The other factor to consider is just how vulnerable the Pies looked in that first quarter, with the Power piling on six of the game’s first seven goals before the reigning premiers could so much as blink.

What was concerningly apparent was the lack of trust that proved the cornerstone of the Magpies’ defensive structure from last year; often last year the defence and wingmen would hold their ground away from the contest, prevent as much overlap run as possible, and entrust whoever was at the ball and responsible for the opponent with it would stick doggedly to the task.

That’s a hard trait to maintain, especially when you start losing and desperately want to be the one to turn it around: that’s the only reason I can think of for why Patrick Lipinski would leave Butters all on his own and try to block Sam Powell-Pepper here, rather than entrust that job to Steele Sidebottom and Lachie Schultz.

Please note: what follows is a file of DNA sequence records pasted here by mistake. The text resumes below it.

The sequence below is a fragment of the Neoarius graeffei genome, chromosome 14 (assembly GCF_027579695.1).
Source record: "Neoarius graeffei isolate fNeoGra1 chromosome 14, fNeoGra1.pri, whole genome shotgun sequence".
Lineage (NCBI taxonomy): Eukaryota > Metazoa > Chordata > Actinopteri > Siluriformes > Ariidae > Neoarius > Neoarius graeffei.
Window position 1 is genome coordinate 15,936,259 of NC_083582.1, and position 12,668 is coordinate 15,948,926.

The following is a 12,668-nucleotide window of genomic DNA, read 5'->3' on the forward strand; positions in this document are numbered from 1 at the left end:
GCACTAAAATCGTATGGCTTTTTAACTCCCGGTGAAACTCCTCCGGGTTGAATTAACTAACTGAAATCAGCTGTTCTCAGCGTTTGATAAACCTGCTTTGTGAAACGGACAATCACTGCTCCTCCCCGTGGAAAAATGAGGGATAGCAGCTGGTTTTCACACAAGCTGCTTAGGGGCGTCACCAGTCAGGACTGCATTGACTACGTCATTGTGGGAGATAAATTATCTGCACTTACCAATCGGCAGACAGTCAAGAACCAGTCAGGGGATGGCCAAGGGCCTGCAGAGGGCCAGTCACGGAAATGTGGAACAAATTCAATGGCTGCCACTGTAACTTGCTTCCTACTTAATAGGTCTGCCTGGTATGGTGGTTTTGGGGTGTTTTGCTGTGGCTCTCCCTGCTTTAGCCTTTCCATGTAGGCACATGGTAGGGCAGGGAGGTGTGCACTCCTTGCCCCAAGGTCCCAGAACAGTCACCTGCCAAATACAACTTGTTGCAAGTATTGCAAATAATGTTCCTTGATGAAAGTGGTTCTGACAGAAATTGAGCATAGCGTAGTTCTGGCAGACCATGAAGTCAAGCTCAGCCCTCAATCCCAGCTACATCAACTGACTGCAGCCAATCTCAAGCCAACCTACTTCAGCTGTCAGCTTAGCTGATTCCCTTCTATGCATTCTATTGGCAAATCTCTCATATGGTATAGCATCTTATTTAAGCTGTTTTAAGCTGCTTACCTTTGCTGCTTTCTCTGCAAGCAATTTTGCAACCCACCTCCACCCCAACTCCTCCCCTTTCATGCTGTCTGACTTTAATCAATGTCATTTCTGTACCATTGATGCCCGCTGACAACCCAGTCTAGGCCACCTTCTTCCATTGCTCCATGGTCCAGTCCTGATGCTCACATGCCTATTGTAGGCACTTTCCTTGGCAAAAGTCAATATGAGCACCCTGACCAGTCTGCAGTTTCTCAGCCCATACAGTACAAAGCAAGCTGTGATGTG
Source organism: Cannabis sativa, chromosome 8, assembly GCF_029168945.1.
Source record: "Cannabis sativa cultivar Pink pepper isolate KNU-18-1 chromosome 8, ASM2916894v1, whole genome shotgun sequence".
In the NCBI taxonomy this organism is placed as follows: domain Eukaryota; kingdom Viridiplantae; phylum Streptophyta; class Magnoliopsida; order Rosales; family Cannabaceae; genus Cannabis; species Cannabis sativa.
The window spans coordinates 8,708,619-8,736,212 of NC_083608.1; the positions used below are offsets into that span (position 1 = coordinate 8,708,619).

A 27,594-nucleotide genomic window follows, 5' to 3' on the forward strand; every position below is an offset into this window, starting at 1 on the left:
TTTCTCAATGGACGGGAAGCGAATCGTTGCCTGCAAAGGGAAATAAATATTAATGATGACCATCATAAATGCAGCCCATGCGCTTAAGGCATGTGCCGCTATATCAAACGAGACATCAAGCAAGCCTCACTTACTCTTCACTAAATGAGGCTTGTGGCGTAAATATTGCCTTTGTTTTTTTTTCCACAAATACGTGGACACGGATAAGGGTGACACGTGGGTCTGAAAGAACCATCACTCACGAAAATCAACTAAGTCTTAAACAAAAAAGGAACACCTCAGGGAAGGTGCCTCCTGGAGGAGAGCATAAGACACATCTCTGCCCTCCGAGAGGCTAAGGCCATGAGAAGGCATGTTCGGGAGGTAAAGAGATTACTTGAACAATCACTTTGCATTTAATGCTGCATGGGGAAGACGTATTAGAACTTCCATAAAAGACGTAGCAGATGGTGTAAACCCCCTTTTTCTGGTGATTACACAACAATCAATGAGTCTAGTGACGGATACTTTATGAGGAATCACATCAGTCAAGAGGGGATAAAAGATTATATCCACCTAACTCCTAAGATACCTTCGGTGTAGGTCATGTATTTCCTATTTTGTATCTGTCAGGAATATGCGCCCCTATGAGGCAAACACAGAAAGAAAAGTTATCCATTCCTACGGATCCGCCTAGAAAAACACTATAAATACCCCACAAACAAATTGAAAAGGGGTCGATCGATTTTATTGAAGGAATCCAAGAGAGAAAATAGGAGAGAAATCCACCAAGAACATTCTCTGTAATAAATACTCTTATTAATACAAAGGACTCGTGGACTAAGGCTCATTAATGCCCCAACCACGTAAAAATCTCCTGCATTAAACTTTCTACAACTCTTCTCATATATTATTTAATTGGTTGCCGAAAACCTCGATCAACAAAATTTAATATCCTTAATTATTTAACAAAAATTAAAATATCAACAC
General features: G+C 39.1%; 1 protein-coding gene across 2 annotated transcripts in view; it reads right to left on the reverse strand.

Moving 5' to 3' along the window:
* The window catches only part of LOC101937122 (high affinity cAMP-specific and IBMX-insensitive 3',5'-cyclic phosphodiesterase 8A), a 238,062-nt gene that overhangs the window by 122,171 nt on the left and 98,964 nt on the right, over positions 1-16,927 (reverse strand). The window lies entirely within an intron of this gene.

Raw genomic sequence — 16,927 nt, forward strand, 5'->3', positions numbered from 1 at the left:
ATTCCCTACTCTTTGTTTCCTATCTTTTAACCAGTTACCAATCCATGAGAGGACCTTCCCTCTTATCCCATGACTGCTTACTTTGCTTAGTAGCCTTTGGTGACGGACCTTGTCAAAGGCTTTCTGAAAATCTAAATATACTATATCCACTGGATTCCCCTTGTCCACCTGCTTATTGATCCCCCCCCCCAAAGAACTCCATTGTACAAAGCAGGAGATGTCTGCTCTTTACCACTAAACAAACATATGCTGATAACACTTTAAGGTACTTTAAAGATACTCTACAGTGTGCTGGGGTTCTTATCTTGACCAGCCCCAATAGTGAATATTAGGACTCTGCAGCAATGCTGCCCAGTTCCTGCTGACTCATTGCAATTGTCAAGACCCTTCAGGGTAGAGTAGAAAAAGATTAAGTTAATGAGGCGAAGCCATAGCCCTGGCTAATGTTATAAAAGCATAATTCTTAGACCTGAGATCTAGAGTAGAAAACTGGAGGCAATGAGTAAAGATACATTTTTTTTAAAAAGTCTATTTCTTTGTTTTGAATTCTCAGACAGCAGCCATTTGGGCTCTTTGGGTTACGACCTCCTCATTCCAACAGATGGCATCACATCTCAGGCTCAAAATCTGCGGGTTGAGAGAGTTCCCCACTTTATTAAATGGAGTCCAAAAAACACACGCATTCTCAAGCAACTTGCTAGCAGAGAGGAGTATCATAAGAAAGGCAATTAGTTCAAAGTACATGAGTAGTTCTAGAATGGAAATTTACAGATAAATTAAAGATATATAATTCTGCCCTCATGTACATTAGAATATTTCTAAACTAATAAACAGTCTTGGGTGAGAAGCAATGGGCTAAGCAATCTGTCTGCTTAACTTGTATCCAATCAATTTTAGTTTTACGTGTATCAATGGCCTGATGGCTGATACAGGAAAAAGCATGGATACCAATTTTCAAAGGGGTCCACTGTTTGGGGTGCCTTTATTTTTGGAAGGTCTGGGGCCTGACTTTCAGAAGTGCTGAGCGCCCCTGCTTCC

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Four of Port’s six goals essentially came from decisions just like Lipinski’s; some were obvious, while others, like Jeremy Howe abandoning Willie Rioli near the goalsquare to try and influence a contest he was never going to get to, were less so, with only Jackson Mead getting the job done himself preventing him from looking even sillier.

This has been a common problem for the Pies all season long, with GWS’ fleet of small forwards in particular shredding them in Opening Round. For it to remain such an issue in a match they won by 41 points makes it less pressing of an issue, but I’d be shocked if McRae didn’t make that a focus at training during the week.

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There’s no denying Collingwood’s best on Saturday afternoon was breathtaking, and a stern reminder that they can still turn it on to a level few other teams can match.

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But there will be teams to give them a much sterner contest for the hard ball than the Power managed; and when – and it is a when – that happens, the Pies might not look so comprehensively back as they do right now.